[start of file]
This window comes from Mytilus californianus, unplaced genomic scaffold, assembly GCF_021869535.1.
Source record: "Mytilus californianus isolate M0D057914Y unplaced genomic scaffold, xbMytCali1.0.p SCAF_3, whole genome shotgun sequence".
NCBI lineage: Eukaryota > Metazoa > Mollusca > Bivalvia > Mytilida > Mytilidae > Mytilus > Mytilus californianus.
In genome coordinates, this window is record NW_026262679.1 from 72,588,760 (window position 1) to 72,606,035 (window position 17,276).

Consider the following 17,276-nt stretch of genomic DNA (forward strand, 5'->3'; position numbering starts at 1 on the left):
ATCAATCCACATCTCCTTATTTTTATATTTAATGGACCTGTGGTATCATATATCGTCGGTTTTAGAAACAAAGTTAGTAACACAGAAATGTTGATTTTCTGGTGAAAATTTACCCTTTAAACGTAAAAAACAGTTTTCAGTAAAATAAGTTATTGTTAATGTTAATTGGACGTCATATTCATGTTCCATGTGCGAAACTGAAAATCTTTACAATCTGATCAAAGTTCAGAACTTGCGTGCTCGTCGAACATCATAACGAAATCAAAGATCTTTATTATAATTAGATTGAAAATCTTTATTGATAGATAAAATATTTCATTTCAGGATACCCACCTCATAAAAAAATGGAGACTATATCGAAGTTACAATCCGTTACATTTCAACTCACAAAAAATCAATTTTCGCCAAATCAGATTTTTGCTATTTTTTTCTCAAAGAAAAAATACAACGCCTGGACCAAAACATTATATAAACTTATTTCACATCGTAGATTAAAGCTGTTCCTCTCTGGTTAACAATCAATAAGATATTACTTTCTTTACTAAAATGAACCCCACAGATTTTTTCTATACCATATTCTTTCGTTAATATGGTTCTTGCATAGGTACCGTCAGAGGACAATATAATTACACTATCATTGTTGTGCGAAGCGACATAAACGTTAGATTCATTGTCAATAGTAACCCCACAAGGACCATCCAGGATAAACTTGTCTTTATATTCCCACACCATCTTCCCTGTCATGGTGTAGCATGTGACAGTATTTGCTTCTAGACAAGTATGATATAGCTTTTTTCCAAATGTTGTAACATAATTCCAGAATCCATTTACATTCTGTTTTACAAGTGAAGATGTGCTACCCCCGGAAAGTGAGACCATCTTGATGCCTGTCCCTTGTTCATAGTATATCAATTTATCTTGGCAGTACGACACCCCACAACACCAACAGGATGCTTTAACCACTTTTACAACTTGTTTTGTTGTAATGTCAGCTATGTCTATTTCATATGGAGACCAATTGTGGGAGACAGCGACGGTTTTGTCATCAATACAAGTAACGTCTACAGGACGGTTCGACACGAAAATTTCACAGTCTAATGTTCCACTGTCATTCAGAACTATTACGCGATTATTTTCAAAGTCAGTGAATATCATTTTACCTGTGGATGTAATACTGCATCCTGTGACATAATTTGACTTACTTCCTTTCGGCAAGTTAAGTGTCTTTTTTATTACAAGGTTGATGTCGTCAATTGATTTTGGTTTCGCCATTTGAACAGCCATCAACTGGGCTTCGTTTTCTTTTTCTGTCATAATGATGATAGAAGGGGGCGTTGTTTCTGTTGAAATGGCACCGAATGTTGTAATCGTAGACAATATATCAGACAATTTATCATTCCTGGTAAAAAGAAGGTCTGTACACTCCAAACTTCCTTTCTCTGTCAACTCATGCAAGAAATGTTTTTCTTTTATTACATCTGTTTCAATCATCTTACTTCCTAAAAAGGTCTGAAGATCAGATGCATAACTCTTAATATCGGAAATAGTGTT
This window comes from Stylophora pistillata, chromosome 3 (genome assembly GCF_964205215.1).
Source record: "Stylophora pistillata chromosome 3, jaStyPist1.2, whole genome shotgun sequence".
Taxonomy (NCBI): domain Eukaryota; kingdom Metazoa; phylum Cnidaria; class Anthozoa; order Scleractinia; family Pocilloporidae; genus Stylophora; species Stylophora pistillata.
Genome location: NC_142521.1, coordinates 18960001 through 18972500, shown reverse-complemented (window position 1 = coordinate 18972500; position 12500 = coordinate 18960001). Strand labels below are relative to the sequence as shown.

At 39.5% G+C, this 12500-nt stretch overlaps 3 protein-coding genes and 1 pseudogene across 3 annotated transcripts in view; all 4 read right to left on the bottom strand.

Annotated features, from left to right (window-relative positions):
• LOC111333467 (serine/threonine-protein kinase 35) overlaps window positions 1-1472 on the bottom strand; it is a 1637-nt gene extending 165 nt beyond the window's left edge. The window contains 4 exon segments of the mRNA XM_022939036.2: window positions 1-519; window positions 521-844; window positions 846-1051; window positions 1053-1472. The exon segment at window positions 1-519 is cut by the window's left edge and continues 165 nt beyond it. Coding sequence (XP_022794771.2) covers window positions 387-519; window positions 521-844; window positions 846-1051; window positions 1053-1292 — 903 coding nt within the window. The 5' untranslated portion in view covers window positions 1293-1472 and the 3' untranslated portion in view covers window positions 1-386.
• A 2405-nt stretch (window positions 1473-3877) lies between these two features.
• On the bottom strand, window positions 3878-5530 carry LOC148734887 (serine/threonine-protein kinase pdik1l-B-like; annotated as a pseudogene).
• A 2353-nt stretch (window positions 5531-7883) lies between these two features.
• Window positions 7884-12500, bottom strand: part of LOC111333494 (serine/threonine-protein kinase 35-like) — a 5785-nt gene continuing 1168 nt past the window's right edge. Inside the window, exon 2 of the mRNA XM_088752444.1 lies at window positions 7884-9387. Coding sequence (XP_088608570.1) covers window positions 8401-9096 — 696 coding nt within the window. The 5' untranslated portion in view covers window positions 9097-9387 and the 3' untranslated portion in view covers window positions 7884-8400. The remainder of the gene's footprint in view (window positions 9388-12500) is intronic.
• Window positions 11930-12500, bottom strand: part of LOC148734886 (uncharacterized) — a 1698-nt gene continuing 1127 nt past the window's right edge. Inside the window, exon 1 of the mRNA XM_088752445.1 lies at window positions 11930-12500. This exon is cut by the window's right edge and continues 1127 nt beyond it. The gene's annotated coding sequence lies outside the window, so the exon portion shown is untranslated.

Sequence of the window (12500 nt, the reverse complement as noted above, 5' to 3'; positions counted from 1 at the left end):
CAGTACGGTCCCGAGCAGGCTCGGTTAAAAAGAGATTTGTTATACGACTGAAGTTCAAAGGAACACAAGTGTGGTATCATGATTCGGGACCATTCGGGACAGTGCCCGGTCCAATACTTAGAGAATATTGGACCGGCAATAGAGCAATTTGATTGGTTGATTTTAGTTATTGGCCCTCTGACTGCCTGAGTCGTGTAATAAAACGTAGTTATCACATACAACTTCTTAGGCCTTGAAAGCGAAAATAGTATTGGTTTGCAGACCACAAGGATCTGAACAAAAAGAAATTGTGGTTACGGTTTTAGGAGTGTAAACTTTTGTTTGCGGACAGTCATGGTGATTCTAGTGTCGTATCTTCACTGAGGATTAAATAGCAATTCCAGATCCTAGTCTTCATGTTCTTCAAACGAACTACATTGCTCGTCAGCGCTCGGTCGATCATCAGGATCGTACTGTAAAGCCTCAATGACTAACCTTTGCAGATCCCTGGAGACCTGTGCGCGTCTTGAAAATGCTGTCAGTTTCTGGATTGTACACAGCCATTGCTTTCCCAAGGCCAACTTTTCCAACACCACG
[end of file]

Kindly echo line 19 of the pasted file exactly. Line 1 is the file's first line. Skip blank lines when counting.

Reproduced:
Sequence of the window (12500 nt, the reverse complement as noted above, 5' to 3'; positions counted from 1 at the left end):